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View Full Version : Eat up with the dumb a$$



Ed Tipton
05-02-2008, 05:47 AM
Once again, I've proven that I am my own worst enemy. While making a simple tool, and while performing a simple milling operation, I noticed during my set-up on the mill that everything was not as it should have been...but...fear not...and blindly forge ahead anyway. Then several hours later, and after having to perform two additional milling operations by way of compensating for the mistake in the initial set-up, and after having exhausted lots of free time, and ALL of my entensive vocabulary, I have finally arrived at where I should have been after about 1 hour of work.
Looking at this project, nobody will ever know, but I will always know...and never forget how not correcting this simple condition caused me so much grief. Well, I say I'll never forget, and vow never to do anything so stupid again, but the reality is that I probably will do something similar again. I'd like to think that I'm smart enough to benefit from all of my mistakes, but as I get older, I seem to make similar mistakes over and over again. Maybe it's getting time to q..qu...qui.......I can't bear to say it!
This little exercise has given me a new understanding of the phrase:"You can pay me now, or you can pay me later".

IOWOLF
05-02-2008, 06:49 AM
So are you bragging or complaining?

Evan
05-02-2008, 07:10 AM
I like my drugs better.

smiller6912
05-02-2008, 07:25 AM
I like to think of these as learning experiences.....;)
Something like "Our knowledge is the the accumulation of our mistakes"
Believe me, we all do it and it is usually the learning experience the we remember the longest.
Don't beat yourself up, heck, add it to your resume as training.

Ed Tipton
05-02-2008, 07:48 AM
What's to brag about? I am just acknowledging that I sometimes make stupid, and costly mistakes. I know that I'm not the only one who does this, but that knowledge doesn't make it a less bitter experience. It's just another one of life's little lessons. I caught the error, but instead of acknowledging the significance of it, I opted to ignore it and forge ahead in spite of it...which in the end cost me much more time and frustration than simply taking a few additional minutes to correct the situation. I am sure that everyone who reads this forum has made similar mistakes...this is just my little story. Enjoy!

Evan
05-02-2008, 08:06 AM
OK. To be serious, how many times have "you" (everyone in the room) gone ahead and done something where you know full well that the setup is a bit shaky, you really should put the other vise on or change the tool or whatever? Then it doesn't turn out right and you end up doing what it was that you tried to avoid.

Yeah, me too.

hitnmiss
05-02-2008, 08:22 AM
Me three.

Last time a shaky setup was ignored by me, I was walking into harbor freight!

torker
05-02-2008, 08:25 AM
It's all part of the game. I have a lot of distractions here with this operation and find it's very easy to screw up from time to time.
As you know, I have an apprentice working with me. It's ambarrassing when you make a big screwup right in front of God and.. well the apprentice.
The ones that catch me the most often are distortion control on complicated weldments. I'm actually very good at that... normally. Get in a big hurry to get the job done.. customers running all over the yard...phone ringing off the hook, etc, etc... forget to put on a couple of temp braces... weldment curls up like a piece of bacon!!!!
I hate that! Had one.. the golfball escalator... took two days to get the warpage out of it. A very complicated structure that bit me in the butt.
Ya.. don't feel bad we all do it :D
Russ

Neil
05-02-2008, 08:51 AM
a hand up here...

Ken_Shea
05-02-2008, 08:52 AM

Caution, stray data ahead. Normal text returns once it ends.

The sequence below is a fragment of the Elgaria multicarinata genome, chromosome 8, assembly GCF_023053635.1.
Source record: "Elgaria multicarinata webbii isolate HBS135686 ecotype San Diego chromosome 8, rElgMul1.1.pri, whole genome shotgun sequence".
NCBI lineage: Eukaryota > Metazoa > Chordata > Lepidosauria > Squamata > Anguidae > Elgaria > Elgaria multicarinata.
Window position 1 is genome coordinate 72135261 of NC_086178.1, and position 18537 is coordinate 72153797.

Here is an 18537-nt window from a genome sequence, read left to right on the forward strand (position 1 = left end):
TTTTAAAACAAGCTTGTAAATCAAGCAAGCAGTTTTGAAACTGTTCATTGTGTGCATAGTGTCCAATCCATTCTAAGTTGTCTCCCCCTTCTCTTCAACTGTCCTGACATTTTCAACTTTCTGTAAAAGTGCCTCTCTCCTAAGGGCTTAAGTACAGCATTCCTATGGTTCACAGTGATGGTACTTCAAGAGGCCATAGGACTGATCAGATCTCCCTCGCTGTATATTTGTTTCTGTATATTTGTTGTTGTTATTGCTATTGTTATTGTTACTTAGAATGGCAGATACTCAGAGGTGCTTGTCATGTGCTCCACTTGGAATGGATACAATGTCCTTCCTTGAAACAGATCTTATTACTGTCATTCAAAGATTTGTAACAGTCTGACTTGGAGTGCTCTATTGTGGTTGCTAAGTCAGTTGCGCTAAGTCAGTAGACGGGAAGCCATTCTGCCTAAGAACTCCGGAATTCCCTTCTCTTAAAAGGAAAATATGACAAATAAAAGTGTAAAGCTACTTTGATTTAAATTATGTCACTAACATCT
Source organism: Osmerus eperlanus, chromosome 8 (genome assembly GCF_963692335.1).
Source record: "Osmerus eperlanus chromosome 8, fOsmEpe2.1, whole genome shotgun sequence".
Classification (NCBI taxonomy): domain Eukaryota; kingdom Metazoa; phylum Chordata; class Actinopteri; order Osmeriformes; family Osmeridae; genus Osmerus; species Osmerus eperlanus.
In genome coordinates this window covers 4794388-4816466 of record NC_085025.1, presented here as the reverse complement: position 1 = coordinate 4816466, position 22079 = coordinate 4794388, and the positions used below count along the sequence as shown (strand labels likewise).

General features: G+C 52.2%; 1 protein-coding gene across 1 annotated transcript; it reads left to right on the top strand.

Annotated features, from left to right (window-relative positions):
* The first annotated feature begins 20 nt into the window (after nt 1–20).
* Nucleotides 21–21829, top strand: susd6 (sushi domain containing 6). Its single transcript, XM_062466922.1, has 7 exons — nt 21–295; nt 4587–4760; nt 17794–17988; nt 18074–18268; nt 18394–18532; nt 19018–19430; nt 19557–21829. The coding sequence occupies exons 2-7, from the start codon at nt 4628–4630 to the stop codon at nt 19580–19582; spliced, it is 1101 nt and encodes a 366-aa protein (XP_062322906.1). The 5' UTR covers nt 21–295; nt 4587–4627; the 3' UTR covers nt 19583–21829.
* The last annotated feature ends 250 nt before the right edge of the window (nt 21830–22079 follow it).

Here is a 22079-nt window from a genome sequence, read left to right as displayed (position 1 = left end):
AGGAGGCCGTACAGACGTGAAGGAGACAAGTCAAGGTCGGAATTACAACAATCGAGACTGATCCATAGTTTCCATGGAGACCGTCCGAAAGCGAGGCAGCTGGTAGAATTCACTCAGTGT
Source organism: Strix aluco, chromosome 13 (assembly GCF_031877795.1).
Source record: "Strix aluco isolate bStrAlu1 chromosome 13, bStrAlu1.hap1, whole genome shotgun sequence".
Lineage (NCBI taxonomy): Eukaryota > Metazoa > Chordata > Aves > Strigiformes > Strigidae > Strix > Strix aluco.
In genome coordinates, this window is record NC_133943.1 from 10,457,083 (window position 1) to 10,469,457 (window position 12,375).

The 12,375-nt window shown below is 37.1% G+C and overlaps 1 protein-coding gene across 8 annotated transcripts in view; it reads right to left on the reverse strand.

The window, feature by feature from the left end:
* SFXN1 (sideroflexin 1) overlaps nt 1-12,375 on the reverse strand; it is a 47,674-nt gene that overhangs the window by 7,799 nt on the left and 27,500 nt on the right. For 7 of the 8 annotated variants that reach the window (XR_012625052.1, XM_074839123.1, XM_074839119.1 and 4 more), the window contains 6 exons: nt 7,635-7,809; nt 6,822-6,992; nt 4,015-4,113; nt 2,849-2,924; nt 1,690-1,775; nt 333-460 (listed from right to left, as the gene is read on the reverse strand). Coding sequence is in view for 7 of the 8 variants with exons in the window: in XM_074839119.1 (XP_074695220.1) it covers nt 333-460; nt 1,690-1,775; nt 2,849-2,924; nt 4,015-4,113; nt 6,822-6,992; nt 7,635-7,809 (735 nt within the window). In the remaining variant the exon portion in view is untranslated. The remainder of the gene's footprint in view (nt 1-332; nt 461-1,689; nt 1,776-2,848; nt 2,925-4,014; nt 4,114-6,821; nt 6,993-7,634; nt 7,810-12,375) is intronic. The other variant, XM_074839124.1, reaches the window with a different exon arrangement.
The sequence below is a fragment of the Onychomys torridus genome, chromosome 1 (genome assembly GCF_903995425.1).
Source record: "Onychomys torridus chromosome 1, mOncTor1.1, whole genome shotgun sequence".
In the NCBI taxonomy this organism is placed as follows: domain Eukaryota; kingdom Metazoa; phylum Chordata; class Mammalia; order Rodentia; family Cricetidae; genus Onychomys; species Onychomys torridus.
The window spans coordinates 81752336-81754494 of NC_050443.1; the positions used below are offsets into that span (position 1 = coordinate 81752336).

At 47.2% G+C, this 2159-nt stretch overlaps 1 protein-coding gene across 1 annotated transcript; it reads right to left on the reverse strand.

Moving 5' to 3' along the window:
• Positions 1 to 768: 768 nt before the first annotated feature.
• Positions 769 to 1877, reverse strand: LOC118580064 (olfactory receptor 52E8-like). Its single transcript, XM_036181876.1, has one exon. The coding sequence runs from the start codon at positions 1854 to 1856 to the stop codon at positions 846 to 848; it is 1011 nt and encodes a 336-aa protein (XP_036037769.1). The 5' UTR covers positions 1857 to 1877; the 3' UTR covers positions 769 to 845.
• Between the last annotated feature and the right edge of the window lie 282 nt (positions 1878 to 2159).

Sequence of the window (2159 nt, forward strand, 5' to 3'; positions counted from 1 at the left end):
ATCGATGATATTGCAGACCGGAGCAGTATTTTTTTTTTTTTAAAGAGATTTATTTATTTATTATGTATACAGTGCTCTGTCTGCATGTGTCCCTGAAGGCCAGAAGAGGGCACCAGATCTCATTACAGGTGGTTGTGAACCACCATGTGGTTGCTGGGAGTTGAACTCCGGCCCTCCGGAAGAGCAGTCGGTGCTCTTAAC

Ed,
I do the same thing, see a problem, rather then stop and re-think the entire process, I just "forge on" as you say, more often then not it just seems to go further down hill.

Lesson learned ? ...................... Probably not :D

Pete H
05-02-2008, 09:43 AM
Same here... "Lazy Man's Load Syndrome"... :eek:

lynnl
05-02-2008, 10:07 AM
Hey, everything in life is a gamble. :D
Our educational/vocational choices. Our choice of a mate. Sometimes it works out right, sometimes not.
Sometimes, as in Ed's case here, the shortcut turns out to be a "longcut", and over those we knash our teeth in anguish. It would help to take consolation in all those other times when the shortcut actually paid off. But of course at the moment they've paled into insignificance.

A.K. Boomer
05-02-2008, 10:58 AM
It would help to take consolation in all those other times when the shortcut actually paid off. But of course at the moment they've paled into insignificance.


There ya go, Damn Ed --- dont beat yourself up for getting the job done in a different way, maybe this way can be applied to something else down the road?
Keep in mind that any monkey who knows how to read can do just about anything If he has someone to tell him "how" -- but who wants to go through life as a drone?
I actually think a congrats is in order
Iv had labor rate books quote me 11 hours and gotten the job done in 1,
I dont take anybodys word on how to do something, except my own, track record has proven that for every time I get "caught" and have to pay the fiddler there's at least a dozen times that Iv been skating for free, But you have to get "caught" once in awhile to know what you can get away with, Its the perfect teacher -
Not to mention the invaluable lessons of confidence and free thinking that iv picked up along the way, Most times when I get caught now It will actually make me smile (unless im pressed for time:mad: )
As with cars - im to the point where I can see most of the engineering flaws and also pick out to where they seem to want to throw a wrench in the service end of it all --- sometimes drilling one little access hole in a piece of non-structural plastic and then installing a rubber plug can save you a couple of hours, Fuqe by the book, Keep in mind most books are only as smart as the people who wrote them, and my experience is most people who write books are like most others - there's generally a "drone" mentality... If its complex and something iv never done before I'll skim through a service book and start eliminating most of the procedures while adding a few of my own, I dont care what you do -- there's more than one way to skin any catfish.